Salt has been used for centuries to preserve food and as a flavor enhancer. Salt can cause fluid retention and problems with blood pressure, among other things. While salt in moderation is fine, the problem is that it’s added to so much of our food that we unknowingly eat too much of it. 77 percent of the average American’s sodium intake is from packaged and restaurant food, while 12 percent occurs naturally from foods, and 11 percent is from adding salt to food while cooking or at the table.

Nutrition is a Life Choice

If you struggle to stick with your diet (Remember: this refers to eating smarter and healthier, not necessarily to losing weight), you may find that keeping a food diary will help hold yourself accountable and track your progress. A 2008 study published in the American Journal of Preventive Medicine showed that dieters who kept a daily food diary (or diet journal), lost twice as much weight as those who did not keep a food log. Diet journal software and websites may also help track calorie consumption, calorie burning, weight loss goals, and nutritional balance.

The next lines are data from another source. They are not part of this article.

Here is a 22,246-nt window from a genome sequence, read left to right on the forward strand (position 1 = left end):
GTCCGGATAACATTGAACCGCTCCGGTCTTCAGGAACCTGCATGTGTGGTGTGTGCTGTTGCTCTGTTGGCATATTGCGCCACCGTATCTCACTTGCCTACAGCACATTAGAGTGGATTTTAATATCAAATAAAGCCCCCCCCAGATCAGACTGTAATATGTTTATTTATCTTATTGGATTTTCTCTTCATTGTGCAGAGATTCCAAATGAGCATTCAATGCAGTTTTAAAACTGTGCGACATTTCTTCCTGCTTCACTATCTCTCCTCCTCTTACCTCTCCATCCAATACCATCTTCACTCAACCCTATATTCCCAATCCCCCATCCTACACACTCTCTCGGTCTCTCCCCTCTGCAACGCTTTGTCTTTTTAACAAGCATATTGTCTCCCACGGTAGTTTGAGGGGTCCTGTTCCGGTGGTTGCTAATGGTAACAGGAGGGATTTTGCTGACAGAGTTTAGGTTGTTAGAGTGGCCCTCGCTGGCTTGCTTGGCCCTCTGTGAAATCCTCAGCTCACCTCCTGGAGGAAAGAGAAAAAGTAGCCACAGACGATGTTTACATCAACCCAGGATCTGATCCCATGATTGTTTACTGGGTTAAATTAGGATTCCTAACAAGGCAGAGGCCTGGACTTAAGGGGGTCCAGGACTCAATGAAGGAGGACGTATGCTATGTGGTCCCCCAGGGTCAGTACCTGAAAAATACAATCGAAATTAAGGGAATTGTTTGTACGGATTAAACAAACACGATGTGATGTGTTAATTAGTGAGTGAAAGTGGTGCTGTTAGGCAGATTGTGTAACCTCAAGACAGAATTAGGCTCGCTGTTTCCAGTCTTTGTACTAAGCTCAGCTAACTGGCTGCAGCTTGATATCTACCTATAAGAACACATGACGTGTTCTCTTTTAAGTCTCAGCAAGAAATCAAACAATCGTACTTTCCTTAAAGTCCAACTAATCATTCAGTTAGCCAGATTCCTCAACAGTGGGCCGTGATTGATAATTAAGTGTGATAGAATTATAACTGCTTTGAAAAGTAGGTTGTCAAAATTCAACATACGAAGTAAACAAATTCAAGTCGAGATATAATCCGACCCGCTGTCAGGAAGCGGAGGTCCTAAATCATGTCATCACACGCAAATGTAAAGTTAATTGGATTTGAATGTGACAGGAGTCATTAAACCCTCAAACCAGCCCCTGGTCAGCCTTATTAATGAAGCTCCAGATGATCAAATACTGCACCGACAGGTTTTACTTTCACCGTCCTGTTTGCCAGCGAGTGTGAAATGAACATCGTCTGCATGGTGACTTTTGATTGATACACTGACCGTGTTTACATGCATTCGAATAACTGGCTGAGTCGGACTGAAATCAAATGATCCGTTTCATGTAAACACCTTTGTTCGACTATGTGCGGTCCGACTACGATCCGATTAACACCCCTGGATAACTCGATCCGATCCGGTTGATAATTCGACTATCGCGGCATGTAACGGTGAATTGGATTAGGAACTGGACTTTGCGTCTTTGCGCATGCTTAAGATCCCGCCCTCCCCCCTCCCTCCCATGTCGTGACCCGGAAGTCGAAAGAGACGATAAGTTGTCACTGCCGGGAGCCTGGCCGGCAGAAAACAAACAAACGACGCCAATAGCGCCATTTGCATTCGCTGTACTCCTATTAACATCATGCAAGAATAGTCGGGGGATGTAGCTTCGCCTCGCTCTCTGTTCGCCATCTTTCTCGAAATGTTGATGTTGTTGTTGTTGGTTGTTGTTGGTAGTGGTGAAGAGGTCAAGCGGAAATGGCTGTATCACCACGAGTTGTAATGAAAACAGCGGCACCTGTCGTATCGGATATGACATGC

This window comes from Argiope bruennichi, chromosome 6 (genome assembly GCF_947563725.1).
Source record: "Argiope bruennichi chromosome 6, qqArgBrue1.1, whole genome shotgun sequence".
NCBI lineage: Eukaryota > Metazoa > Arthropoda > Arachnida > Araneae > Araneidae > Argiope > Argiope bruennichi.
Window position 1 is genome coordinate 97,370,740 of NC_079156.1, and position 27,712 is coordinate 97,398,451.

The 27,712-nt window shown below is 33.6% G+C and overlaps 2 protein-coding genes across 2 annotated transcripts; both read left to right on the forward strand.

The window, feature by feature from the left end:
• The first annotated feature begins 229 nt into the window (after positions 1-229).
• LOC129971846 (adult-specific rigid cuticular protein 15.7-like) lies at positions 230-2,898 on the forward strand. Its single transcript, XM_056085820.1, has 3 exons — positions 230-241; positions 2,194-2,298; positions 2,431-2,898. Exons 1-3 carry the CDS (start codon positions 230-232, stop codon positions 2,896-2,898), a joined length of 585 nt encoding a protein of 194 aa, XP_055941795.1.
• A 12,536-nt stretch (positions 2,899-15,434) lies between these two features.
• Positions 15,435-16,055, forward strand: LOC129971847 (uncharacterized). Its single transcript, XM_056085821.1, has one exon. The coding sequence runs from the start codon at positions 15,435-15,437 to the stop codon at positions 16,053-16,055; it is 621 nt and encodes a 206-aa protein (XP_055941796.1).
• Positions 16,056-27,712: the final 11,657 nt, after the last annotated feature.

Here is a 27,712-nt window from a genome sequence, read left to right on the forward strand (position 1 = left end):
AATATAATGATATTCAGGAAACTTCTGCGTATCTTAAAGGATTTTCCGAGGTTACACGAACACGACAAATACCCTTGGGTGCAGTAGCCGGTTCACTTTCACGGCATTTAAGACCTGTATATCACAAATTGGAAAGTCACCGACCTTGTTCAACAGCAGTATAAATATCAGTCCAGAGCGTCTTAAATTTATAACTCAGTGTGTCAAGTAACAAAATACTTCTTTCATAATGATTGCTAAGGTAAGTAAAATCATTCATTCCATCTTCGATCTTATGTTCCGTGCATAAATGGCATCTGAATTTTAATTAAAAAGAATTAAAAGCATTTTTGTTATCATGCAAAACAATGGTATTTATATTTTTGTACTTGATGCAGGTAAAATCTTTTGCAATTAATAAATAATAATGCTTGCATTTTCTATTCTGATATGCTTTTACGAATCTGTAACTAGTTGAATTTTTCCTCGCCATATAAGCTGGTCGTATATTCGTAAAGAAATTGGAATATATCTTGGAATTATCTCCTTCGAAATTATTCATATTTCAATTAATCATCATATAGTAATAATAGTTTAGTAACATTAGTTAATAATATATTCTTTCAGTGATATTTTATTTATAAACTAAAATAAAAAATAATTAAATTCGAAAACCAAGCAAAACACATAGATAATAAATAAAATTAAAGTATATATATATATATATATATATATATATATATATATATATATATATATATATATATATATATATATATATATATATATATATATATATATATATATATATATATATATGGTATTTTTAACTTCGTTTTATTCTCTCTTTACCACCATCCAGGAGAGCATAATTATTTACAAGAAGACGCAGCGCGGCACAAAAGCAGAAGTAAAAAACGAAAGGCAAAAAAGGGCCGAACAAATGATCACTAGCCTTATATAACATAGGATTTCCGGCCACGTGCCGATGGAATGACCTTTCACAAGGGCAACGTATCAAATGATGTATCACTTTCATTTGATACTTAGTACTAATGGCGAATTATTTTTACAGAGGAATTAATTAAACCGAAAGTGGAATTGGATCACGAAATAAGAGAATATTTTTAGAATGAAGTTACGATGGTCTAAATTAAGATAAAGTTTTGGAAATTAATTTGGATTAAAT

Once you’ve learned the basics of nutrition and begun to implement healthier choices in your life, you will never want to go back to your old ways. Many of us were raised on fatty, sugary, unhealthy foods; breaking the cycle is difficult, but not impossible. A balanced, nutritious diet is important for lowering health risks such as obesity, heart disease, diabetes, hypertension, and cancer. The sooner you begin down the enlightened path of the conscious eater, the better: the life you save may be your own!